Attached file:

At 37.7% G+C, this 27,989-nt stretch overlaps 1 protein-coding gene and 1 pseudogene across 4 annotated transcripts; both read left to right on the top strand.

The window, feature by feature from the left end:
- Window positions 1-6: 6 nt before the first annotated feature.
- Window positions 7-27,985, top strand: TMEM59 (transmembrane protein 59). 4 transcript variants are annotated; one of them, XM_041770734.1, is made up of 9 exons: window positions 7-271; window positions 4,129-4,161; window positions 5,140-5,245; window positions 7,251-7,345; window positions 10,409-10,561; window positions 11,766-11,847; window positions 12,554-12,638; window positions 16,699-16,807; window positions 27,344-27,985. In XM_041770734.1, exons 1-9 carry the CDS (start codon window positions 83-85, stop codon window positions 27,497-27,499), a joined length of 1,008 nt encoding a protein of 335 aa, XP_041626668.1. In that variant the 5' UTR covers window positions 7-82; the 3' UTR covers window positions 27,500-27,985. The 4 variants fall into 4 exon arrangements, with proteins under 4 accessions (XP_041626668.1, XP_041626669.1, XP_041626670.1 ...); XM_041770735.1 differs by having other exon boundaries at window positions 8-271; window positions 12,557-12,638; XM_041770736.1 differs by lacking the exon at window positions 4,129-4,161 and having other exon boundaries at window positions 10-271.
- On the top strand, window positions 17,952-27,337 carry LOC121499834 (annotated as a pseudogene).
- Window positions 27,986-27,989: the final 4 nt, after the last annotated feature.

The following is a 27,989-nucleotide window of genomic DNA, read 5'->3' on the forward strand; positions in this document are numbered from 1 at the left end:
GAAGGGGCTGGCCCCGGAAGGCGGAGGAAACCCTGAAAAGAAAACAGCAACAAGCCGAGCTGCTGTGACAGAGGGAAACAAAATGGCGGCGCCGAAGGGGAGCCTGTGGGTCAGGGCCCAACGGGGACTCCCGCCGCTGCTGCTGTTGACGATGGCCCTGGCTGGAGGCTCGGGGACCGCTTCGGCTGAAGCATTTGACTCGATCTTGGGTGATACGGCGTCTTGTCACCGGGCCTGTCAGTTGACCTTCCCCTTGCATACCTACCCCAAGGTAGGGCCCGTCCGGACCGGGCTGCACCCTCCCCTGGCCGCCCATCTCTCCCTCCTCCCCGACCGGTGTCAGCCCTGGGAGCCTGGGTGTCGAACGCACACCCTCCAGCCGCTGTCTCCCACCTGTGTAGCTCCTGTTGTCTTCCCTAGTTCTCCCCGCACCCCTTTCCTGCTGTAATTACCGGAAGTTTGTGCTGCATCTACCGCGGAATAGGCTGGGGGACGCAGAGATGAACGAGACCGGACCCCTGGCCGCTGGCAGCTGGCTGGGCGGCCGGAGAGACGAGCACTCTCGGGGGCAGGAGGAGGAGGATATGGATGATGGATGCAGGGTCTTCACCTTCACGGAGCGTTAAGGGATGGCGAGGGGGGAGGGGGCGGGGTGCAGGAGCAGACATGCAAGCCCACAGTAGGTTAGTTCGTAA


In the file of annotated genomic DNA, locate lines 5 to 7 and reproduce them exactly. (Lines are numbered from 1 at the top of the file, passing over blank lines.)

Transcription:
- On the top strand, window positions 17,952-27,337 carry LOC121499834 (annotated as a pseudogene).
- Window positions 27,986-27,989: the final 4 nt, after the last annotated feature.

The following is a 27,989-nucleotide window of genomic DNA, read 5'->3' on the forward strand; positions in this document are numbered from 1 at the left end: